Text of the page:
DEDICATED court teams will be available over the rest of December and up to the middle of January to assist people who want to obtain urgent interim court orders to be protected from domestic violence.
With the scourge of domestic violence heightened by the abuse of alcohol and other substances over the festive season, the Namibian Police and the Office of the Judiciary have launched a countrywide pilot project to have urgent interim protection orders available to people facing the threat of domestic violence over the last days of December and the first half of January, the Office of the Judiciary announced this week.
"Substance abuse has a devastating effect on those most vulnerable in society and at times it is fatal. Hence, a dedicated court team has been identified and is available to assist any victim of such domestic or gender-based violence outside of the normal court day, at the respective courts in the country," the judiciary's head of public relations, Yvette Hüsselmann, stated.
People facing the threat of domestic violence can apply for a protection order after hours or over weekends and on holidays by going to a police station, from where the clerk of the nearest magistrate court would then be contacted to convene a court team on duty to help with the issuing of such an order, Hüsselmann said yesterday. The service should be available at magistrate courts countrywide from 18 December to 15 January.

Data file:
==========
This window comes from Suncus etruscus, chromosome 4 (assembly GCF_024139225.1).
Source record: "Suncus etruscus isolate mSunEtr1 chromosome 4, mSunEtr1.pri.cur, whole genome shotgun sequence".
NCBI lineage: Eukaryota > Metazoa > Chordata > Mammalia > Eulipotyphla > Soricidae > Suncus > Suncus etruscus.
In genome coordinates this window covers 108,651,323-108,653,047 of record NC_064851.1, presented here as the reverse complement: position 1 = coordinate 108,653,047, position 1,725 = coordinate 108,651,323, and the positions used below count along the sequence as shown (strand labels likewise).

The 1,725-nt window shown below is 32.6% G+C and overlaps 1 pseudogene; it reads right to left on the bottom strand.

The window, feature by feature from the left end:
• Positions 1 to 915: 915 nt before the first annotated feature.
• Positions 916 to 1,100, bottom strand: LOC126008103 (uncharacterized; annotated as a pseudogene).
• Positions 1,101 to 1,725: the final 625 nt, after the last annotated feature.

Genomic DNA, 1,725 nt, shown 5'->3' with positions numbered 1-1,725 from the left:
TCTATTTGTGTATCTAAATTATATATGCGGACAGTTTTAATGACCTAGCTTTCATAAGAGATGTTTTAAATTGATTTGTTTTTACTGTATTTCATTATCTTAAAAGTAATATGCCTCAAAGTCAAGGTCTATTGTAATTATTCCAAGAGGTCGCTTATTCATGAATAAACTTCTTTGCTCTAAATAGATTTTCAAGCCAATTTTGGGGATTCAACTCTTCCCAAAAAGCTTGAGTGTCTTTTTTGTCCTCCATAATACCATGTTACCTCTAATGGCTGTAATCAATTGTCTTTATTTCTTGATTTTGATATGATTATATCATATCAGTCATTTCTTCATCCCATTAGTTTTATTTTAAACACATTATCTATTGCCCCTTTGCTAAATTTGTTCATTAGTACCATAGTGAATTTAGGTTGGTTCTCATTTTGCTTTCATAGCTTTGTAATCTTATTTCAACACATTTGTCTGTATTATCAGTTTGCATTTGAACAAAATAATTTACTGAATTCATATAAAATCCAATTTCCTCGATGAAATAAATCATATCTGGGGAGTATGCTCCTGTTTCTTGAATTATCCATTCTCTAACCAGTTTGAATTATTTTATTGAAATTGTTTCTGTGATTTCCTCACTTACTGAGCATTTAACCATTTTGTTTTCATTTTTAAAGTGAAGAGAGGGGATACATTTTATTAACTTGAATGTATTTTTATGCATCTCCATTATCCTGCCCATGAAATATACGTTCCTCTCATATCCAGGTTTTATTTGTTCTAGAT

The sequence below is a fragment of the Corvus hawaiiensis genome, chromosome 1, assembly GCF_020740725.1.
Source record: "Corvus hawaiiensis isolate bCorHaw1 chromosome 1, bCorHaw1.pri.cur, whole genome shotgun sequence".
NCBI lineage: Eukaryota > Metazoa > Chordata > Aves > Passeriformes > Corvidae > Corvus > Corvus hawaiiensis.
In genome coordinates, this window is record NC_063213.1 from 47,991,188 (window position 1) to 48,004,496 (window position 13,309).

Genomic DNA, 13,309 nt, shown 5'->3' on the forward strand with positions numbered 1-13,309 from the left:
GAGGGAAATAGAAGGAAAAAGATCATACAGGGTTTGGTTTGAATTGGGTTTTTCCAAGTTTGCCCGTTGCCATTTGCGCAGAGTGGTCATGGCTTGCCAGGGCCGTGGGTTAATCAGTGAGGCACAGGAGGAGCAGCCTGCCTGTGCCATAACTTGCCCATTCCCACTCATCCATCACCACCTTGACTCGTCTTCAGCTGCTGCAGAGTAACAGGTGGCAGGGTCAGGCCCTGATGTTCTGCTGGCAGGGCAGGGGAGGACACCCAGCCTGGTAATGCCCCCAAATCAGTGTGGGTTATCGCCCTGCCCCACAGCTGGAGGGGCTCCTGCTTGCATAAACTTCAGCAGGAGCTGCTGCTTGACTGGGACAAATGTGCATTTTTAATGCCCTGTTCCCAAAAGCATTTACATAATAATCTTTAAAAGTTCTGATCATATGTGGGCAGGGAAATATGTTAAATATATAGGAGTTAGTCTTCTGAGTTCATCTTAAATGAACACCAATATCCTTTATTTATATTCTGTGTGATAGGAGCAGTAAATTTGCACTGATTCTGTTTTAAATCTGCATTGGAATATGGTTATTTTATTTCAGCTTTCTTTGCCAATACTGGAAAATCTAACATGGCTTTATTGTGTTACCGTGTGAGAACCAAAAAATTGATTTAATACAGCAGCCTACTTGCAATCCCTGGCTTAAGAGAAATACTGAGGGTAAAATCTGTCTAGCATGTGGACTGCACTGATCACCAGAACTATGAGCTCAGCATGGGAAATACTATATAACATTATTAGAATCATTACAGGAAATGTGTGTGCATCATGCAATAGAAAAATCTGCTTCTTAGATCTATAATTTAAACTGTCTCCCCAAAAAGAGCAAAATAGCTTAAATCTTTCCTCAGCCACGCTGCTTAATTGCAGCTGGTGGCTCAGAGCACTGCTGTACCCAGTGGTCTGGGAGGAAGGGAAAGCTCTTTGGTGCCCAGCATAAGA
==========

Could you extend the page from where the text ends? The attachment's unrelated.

In terms of the Combating of Domestic Violence Act, domestic violence includes physical abuse like assault or any use of physical force against a complainant, sexual abuse, intimidation, harassment, and emotional, verbal or psychological abuse that take place in a domestic relationship, which includes marriage, a romantic or intimate relationship between people of different sexes, and situations in which people have a child together.
The act states that a protection order must restrain the person accused of domestic violence from subjecting the complainant to such violence, may direct that the person has to surrender firearms or other weapons to the police, may forbid contact between the accused person and the complainant, and may direct that the person who has been responsible for domestic violence should leave a residence shared with a complainant or rent or arrange alternative accommodation for the complainant.